End of Marital Relationship Checklist ( 8.25.1 )
End of Marital Relationship Checklist
Updated: December 2018
- The following checklist deals with the Married Person. The information given should not be relied on as legal advice. If you want legal advice you should contact a lawyer. Legal aid may be available.
- Additional information can be found on other CAB information pages by clicking on the links provided.
Words You May Need to Know are added before each section
The sections deal with :
- Requirements for action in Jersey
- Domestic Violence
- Social Security
- Occupational or Private Pension
- Bank Accounts
- Division of Assets
- Legal Advice
- Notes : Annulment; Separation with/without separation agreement; Judicial separation
REQUIREMENTS FOR ACTION IN JERSEY
Petition – a document in which you ask for the Court to order something
Judicial separation – when the parties to a marriage live apart and are no longer subject to the obligations of marriage. A financial settlement can be made as part of a judicial separation. The effect of a judicial separation is that although the parties do not have to live together, they are not divorced and are not free to remarry.
Grounds – reasons. To get a divorce or separation under Jersey law it is necessary to prove that one or more grounds as set out in the Matrimonial Causes (Jersey) Law 1949 can be shown.
Instituted - started
Domicile - where you normally live
Habitually resident – where you normally live
Proceedings – the legal process involved when you get separated or divorced
How long married?
Minimum of three years before petitioning for divorce. No time limit for Judicial Separation. Need grounds for divorce nullity or judicial separation.
How long on the island?
The parties to the marriage are domiciled in Jersey when proceedings are instituted or either of the parties was habitually resident in Jersey throughout the year leading up to the date when proceedings are begun. See 8.25.12
On what basis is the divorce being sought?
- Specific grounds - see 8.25.12 above
- 1 year separation - with consent.
- 2 years separation - without consent
Freehold or Flying freehold / Share Transfer property - different ways in which you can own property in Jersey
Entitled / licensed status - different categories of residential status under Jersey law. Your status affects the type of property you can live in or job you can do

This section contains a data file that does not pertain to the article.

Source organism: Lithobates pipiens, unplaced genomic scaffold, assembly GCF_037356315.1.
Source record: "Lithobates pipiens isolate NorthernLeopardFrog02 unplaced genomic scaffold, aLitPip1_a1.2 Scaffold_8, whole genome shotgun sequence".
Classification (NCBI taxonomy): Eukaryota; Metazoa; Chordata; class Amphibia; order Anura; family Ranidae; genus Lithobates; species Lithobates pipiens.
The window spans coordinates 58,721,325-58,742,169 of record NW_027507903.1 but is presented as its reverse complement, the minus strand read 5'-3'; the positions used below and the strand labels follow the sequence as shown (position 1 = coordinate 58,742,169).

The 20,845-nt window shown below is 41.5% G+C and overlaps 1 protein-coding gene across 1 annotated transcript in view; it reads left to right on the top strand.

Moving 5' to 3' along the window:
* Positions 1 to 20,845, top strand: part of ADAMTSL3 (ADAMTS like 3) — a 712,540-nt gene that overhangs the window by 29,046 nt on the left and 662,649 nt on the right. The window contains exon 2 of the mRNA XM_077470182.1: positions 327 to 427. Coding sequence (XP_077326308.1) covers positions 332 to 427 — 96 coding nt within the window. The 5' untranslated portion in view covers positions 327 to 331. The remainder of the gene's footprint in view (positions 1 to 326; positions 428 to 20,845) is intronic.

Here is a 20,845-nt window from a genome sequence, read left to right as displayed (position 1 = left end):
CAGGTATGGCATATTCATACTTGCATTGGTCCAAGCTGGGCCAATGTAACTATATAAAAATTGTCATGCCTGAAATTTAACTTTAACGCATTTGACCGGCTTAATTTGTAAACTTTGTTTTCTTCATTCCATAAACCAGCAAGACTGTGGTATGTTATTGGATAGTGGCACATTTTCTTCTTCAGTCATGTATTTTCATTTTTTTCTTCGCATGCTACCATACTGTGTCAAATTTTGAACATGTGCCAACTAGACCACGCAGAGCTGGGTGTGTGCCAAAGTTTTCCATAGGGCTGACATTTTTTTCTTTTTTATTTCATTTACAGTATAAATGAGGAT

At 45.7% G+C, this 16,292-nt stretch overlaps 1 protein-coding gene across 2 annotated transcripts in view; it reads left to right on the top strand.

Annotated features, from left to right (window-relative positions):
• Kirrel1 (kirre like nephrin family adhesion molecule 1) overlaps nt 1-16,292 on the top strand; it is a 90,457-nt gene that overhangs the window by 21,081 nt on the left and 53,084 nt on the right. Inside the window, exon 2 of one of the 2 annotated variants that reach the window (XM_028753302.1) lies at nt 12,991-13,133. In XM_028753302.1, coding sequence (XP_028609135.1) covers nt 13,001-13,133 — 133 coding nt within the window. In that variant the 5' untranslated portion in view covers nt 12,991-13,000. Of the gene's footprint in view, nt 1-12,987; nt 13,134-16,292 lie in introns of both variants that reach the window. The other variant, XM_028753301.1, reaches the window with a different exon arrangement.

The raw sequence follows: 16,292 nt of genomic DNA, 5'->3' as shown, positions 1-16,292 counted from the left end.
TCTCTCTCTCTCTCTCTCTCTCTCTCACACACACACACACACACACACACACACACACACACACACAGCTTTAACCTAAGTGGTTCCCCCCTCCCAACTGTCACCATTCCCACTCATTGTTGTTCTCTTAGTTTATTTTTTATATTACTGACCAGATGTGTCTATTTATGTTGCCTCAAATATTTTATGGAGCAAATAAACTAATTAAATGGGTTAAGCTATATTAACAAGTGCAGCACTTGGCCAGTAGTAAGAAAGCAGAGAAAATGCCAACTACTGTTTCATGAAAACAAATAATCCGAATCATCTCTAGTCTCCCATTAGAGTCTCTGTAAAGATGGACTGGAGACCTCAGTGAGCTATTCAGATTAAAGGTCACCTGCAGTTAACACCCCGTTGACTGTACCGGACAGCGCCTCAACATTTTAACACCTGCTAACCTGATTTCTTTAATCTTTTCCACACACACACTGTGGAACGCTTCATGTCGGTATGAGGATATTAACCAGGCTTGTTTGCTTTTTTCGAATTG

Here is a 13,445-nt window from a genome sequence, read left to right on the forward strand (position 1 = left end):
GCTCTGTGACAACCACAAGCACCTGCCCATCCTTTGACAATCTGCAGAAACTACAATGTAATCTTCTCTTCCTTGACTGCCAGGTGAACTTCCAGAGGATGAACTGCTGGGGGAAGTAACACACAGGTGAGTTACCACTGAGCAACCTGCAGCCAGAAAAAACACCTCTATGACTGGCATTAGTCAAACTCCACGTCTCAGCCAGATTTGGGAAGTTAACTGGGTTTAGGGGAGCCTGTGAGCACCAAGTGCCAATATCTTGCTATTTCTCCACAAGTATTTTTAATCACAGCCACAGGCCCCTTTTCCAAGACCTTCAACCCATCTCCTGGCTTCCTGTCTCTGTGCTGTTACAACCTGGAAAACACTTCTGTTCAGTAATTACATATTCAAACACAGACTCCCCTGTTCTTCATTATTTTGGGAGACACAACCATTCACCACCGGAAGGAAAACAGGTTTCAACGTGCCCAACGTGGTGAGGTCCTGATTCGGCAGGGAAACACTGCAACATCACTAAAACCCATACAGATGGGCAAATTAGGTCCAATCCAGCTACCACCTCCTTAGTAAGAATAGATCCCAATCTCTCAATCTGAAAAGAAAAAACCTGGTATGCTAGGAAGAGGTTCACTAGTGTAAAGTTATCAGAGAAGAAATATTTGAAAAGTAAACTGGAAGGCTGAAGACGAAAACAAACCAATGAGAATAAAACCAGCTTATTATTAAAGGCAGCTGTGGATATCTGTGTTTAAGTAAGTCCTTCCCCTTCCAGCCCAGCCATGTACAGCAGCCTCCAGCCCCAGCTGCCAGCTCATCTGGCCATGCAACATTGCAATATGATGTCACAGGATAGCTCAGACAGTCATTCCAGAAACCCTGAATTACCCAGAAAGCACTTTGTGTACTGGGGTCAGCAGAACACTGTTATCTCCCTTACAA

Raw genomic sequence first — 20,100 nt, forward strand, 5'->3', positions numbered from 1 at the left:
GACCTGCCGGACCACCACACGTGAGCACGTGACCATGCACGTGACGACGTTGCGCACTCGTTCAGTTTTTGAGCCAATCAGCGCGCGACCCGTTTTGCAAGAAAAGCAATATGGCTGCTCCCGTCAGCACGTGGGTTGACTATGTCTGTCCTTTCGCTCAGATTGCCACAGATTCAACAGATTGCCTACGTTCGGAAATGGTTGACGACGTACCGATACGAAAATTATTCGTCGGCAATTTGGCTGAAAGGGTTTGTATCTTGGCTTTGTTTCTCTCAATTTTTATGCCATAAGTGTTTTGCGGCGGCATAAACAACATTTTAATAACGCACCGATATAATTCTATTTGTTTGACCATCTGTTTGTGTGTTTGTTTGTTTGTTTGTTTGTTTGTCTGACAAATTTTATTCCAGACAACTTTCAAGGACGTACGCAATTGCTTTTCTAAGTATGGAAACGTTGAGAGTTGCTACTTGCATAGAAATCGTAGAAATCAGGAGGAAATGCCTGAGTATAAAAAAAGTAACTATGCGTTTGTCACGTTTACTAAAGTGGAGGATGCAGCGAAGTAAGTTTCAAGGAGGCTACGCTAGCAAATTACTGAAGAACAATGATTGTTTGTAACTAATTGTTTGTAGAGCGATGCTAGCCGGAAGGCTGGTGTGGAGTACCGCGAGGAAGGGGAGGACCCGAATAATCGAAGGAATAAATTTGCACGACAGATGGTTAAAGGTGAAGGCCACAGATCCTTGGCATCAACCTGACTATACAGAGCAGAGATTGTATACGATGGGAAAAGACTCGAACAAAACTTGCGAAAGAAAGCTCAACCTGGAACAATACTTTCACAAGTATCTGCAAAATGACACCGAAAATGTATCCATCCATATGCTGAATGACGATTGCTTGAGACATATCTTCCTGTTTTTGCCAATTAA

Population Office – the Government office that is responsible for deciding residential status
Owner occupied Freehold or flying freehold
If the property was purchased in joint names either spouse is permitted to remain in the property even though he/she may not have entitled status in their own right as long as the other spouse has entitled status.
If neither spouse is entitled, and only one has licensed status, only that spouse may live in the property if the parties separate.
If the property was purchased in the sole name of the spouse who has Entitled Status the other party may not remain in the property on their own, without the permission of the Population Office if they do not have entitled status. See 8.28.10
Share Transfer Property
The spouse who remains in the property must have Entitled or Licensed status.
Is the home rented?
Who is the tenant? Private or Public Sector?
Only licensed or entitled parties may remain living in licensed (qualified) accommodation.
Each party has an obligation to maintain each other and their children. It will usually be better for the parent with care of the children to remain in the property but not always. It is possible to remain in the same property while separated but the parties have to lead completely separate lives, separate shopping, washing, cooking, cleaning and sharing expenses. Legal advice is essential
Parental responsibility order – order of the court giving an unmarried father parental responsibility for his child. Parental responsibility is all the rights and responsibilities of a parent.
Residence Order –an order stating who a child lives with
Contact Order – an order stating who a child should have contact with. This may be direct contact (face to face) or indirect (telephone, letter, Skype etc).
Prohibited Steps Order – an order that something in relation to a child is prohibited, eg taking the child off island or changing her name.
Specific Issue Order – an order specifying that something should happen eg medical treatment or attend a specific school.
Reside - live
Amicably – in a friendly manner
Ratified – confirmed
Both parents automatically have parental responsibility provided they were married to each other at the time of the birth. See 8.30.40
An unmarried father can apply to the Court for a Parental Responsibility Order or the parties can enter into a parental responsibility agreement and have it registered with the Greffe. An unmarried father whose name is on the birth certificate automatically obtains parental responsibility for children born after 2nd December 2016.
There is a principle of no order in children matters but any parent may apply for a Residence Order if the parents cannot agree with whom the children should live. The court's decision on who the child will live with will be guided by a report from the Jersey Courts Family Advisory Service (JFCAS). Also see Jersey Family Mediation Service, 8.25.13.L1